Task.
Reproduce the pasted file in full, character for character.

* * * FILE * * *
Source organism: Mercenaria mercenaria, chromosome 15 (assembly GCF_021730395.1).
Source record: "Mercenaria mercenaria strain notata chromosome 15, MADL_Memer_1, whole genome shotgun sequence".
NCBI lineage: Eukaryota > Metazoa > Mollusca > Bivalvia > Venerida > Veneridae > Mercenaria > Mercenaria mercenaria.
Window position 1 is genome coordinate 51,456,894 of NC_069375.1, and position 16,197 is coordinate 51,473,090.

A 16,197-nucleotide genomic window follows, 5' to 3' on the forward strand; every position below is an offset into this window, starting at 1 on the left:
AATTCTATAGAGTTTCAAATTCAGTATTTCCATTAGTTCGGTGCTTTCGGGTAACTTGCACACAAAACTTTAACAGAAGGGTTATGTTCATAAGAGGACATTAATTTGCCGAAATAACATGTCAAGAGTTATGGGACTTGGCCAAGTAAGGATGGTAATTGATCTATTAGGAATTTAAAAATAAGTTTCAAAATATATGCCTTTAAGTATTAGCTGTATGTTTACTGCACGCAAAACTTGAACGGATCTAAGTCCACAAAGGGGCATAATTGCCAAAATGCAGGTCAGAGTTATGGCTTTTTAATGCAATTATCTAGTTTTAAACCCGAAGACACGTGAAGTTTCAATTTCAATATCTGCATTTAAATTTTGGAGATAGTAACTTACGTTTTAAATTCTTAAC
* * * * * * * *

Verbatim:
Source organism: Mercenaria mercenaria, chromosome 15 (assembly GCF_021730395.1).
Source record: "Mercenaria mercenaria strain notata chromosome 15, MADL_Memer_1, whole genome shotgun sequence".
NCBI lineage: Eukaryota > Metazoa > Mollusca > Bivalvia > Venerida > Veneridae > Mercenaria > Mercenaria mercenaria.
Window position 1 is genome coordinate 51,456,894 of NC_069375.1, and position 16,197 is coordinate 51,473,090.

A 16,197-nucleotide genomic window follows, 5' to 3' on the forward strand; every position below is an offset into this window, starting at 1 on the left:
AATTCTATAGAGTTTCAAATTCAGTATTTCCATTAGTTCGGTGCTTTCGGGTAACTTGCACACAAAACTTTAACAGAAGGGTTATGTTCATAAGAGGACATTAATTTGCCGAAATAACATGTCAAGAGTTATGGGACTTGGCCAAGTAAGGATGGTAATTGATCTATTAGGAATTTAAAAATAAGTTTCAAAATATATGCCTTTAAGTATTAGCTGTATGTTTACTGCACGCAAAACTTGAACGGATCTAAGTCCACAAAGGGGCATAATTGCCAAAATGCAGGTCAGAGTTATGGCTTTTTAATGCAATTATCTAGTTTTAAACCCGAAGACACGTGAAGTTTCAATTTCAATATCTGCATTTAAATTTTGGAGATAGTAACTTACGTTTTAAATTCTTAAC